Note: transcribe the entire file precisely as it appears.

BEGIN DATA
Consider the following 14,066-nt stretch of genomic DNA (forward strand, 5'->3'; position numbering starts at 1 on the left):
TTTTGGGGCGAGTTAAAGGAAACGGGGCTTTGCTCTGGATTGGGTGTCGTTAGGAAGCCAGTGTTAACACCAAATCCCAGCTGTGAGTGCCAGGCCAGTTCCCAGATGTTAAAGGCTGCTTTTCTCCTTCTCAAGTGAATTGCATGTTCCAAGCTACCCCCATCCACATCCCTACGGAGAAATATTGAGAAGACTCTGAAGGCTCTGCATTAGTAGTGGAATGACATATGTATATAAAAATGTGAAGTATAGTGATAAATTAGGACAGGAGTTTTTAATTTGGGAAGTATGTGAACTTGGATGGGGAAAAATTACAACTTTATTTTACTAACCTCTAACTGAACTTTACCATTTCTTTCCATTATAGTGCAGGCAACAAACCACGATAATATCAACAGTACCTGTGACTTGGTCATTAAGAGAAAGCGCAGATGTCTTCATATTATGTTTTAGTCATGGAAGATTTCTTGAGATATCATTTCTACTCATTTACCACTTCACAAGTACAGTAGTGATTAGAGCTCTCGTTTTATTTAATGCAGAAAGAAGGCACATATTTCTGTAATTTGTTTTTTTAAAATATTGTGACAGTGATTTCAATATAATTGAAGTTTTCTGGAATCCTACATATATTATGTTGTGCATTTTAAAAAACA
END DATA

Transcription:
Consider the following 14,066-nt stretch of genomic DNA (forward strand, 5'->3'; position numbering starts at 1 on the left):
TTTTGGGGCGAGTTAAAGGAAACGGGGCTTTGCTCTGGATTGGGTGTCGTTAGGAAGCCAGTGTTAACACCAAATCCCAGCTGTGAGTGCCAGGCCAGTTCCCAGATGTTAAAGGCTGCTTTTCTCCTTCTCAAGTGAATTGCATGTTCCAAGCTACCCCCATCCACATCCCTACGGAGAAATATTGAGAAGACTCTGAAGGCTCTGCATTAGTAGTGGAATGACATATGTATATAAAAATGTGAAGTATAGTGATAAATTAGGACAGGAGTTTTTAATTTGGGAAGTATGTGAACTTGGATGGGGAAAAATTACAACTTTATTTTACTAACCTCTAACTGAACTTTACCATTTCTTTCCATTATAGTGCAGGCAACAAACCACGATAATATCAACAGTACCTGTGACTTGGTCATTAAGAGAAAGCGCAGATGTCTTCATATTATGTTTTAGTCATGGAAGATTTCTTGAGATATCATTTCTACTCATTTACCACTTCACAAGTACAGTAGTGATTAGAGCTCTCGTTTTATTTAATGCAGAAAGAAGGCACATATTTCTGTAATTTGTTTTTTTAAAATATTGTGACAGTGATTTCAATATAATTGAAGTTTTCTGGAATCCTACATATATTATGTTGTGCATTTTAAAAAACA